19. $11000 fuel and instructor for commercial airplane/night rating and ground school $12000 multi engine and group 1 IFR (could have done group 3 in the Mooney for about $2500) $4500 rotary night rating (only needed 5 hours) $2500 group 4 IFR (only needed 4 hours simulator, 1.5 hours R44 for the recommend, 1.2 hours for the flight test) I'm probably missing some other fees for flight tests, written tests, TC fees, etc but the above is pretty close. The bad new is the Mooney costs a flat $6300 per year for insurance, hangar, and annual. That's before starting the engine one single time. My night/IFR time building toward ATPL-H and my upgrade to captain within my job is only around $70 - 75 per hour for fuel, oil change every 50 hours, and the odd snag. I also have to add $15 per hour toward engine and prop overhaul if I kept the plane that long. Lots of the time building is commuting to my work though. Commuted to Ft. Mac for 1 year and Regina now. Try to go at night whenever possible.
  20. That's the beauty of it. After all that, you've still got the plane to sell.
  21. If I may, I'd like to share an ambitious plan I undertook that ultimately landed a great job out of the bush. This is going to take a while. Please bare with me. In May 2012, I bought a Mooney M20C. I'd never flown an airplane in my life and been flying rotary for 15 years. But the plan was several years in the making, and required extensive understanding of standard 421. I decided on cpl-a rather that ppl-a to start. I hold the medical anyway. 40 hours of ground school and arranging a private flight instructor during my days off from my bush job, and by holding cpl-h, there is no requirement to start with ppl-a and you only need 100 hours instead to the usual 200. By September I had the cpl-a with night rating, and moved onto IFR. I chose multi group 1 at a school, but could've done just group 3 in the Mooney much much cheaper. Kind of regret the multi group 1, I'll probably never use it. There's only a 4 or 5 hour transition from fixed wing night to rotary night, and by holding a group 1, 2, or 3 IFR, you can convert that to group 4 with just a recommend and a flight test. Now it's time to fly the Mooney at night. A lot. And here's why: ATPL-h requires the exams, some instrument (which you'll have by now), and 50 hours night pic or co pilot (dual doesn't count). However, only 15 must be in helicopters which means 35 can be in the Mooney. The biggy is the requirement for demonstrating proficiency in a two crew helicopter, but at least you can get to be ATPL-h eligible minus the two crew thing. This is now April 2013. A year goes by. Starting to wonder. Gonna have to move. But, in the meantime, keep flying that plane. Night, hood with a licensed buddy or relative, and, yes, actual IFR as well. I may not have mentioned the Mooney if full blown certified IFR (non icing) until April 2016. Getting me to my contract job in Ft. Mac every week. Fly these hours lots, and here's why: When you finally land your rotary IFR/night job, you will be a first officer until a company-specified number of night/IFR hours are accumulated. The Mooney has accelerated my captaincy by well over a year, bringing on the $20,000 per year pay raise much quicker. Other companies may have an even greater pay hike when upgrading, I don't know. So I guess I bought my job. Maybe yes, maybe no. I can say that the little airplane has done its job. I can confidently fly into non icing, non convective cloud. I have the job I want, and I can see captaincy relatively soon. So, the cost is truely relative when you consider what the end result is. My fixed wing credentials are in my back pocket, but, well, you never know. This is kind of starting to sound like a sales pitch, and here's why: It is. Stay tuned in the marketplace in about a month. Because, when a plan comes together, it can be worth a lot more than that new pickup you're thinking of buying......Hmmmmm.....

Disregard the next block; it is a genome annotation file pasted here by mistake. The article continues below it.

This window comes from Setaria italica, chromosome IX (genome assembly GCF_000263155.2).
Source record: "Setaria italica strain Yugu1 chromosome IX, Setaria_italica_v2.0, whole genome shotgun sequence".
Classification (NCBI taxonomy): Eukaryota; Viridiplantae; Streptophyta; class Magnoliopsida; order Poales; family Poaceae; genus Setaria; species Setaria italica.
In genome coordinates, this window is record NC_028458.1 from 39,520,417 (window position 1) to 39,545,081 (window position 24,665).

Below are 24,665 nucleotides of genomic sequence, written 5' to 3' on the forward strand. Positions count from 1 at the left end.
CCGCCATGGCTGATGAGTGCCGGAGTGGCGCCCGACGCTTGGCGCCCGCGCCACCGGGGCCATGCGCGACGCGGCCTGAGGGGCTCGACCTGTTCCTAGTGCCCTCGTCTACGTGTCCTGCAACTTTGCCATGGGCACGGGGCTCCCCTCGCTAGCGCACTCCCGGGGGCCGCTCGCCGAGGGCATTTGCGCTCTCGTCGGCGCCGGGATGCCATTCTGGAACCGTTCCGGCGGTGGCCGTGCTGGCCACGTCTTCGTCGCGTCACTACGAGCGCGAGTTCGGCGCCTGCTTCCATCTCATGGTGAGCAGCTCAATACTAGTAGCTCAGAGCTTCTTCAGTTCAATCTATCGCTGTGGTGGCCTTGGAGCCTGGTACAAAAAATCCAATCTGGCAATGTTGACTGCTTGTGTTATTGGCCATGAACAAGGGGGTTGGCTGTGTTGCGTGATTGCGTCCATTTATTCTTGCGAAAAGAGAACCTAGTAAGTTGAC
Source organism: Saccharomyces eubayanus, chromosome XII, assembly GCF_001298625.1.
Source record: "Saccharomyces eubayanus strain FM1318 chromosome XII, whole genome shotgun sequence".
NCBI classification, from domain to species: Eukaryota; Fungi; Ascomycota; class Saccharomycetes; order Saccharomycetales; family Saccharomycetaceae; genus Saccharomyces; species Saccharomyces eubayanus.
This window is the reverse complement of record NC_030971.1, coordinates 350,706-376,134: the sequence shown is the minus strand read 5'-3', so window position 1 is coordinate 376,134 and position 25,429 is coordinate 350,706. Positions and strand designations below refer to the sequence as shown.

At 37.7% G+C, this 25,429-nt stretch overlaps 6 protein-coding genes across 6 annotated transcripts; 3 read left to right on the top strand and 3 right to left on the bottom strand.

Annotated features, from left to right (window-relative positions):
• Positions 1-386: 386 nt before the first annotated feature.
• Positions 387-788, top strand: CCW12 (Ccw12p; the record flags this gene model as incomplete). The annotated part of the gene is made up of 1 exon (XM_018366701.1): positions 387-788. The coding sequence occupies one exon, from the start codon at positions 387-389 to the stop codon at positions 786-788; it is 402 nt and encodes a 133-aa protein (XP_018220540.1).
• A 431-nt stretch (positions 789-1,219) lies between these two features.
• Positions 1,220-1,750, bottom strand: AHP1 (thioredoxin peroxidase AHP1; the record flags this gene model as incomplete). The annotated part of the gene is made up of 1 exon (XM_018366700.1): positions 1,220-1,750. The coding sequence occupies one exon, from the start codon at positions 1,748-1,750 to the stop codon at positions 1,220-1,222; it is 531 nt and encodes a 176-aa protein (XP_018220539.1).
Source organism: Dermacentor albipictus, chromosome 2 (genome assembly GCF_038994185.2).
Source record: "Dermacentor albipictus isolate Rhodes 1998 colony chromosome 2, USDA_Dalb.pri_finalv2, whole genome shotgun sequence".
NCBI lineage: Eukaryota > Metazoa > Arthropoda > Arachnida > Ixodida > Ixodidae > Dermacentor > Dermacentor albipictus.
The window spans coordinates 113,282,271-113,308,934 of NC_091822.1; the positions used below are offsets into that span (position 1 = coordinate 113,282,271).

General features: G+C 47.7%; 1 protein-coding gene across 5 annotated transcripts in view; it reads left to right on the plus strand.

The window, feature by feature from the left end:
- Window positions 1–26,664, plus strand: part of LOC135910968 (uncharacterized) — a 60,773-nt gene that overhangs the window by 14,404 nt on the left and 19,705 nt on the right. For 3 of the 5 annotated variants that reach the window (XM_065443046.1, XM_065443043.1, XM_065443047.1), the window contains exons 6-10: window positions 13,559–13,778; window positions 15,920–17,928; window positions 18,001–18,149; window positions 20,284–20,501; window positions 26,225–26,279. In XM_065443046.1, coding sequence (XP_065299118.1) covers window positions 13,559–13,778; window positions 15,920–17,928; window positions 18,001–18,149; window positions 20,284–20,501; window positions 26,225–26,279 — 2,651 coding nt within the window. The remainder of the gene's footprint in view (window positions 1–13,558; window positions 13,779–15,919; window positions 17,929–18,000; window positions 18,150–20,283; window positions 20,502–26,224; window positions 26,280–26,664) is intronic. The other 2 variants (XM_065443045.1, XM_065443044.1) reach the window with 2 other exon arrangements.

22. Good on you Skidz. It's not a bad second choice and holds a huge variety of options. Local delivery, gravel and aggregate, oil field camp work (or maybe you've had enough camps), long haul, etc. I've maintained my class 1 since 1992 and used it within my rotary career in 2001, and seasonally in 2009, 2010, and 2011. I'm gonna use it again this winter on long haul but more by choice on days off thank goodness. I don't think trucking is for everyone, but I think the majority of heli pilots would transition as the industries have many similarities.
  23. Oh, and the sites heading at the top of the page is "Bush pilot ****."
  24. If I'm not mistaken, some of the site's content has gone to www.ragingman.com/pilots/ Seriously, I think it has. As for CAHEPIAS, it's forum got severely spammed a couple months ago and seems to have disappeared. As for CAHEPIAS, in the words of Capt. Obvious, "I'm sorry I came here."
×
×
  • Create New...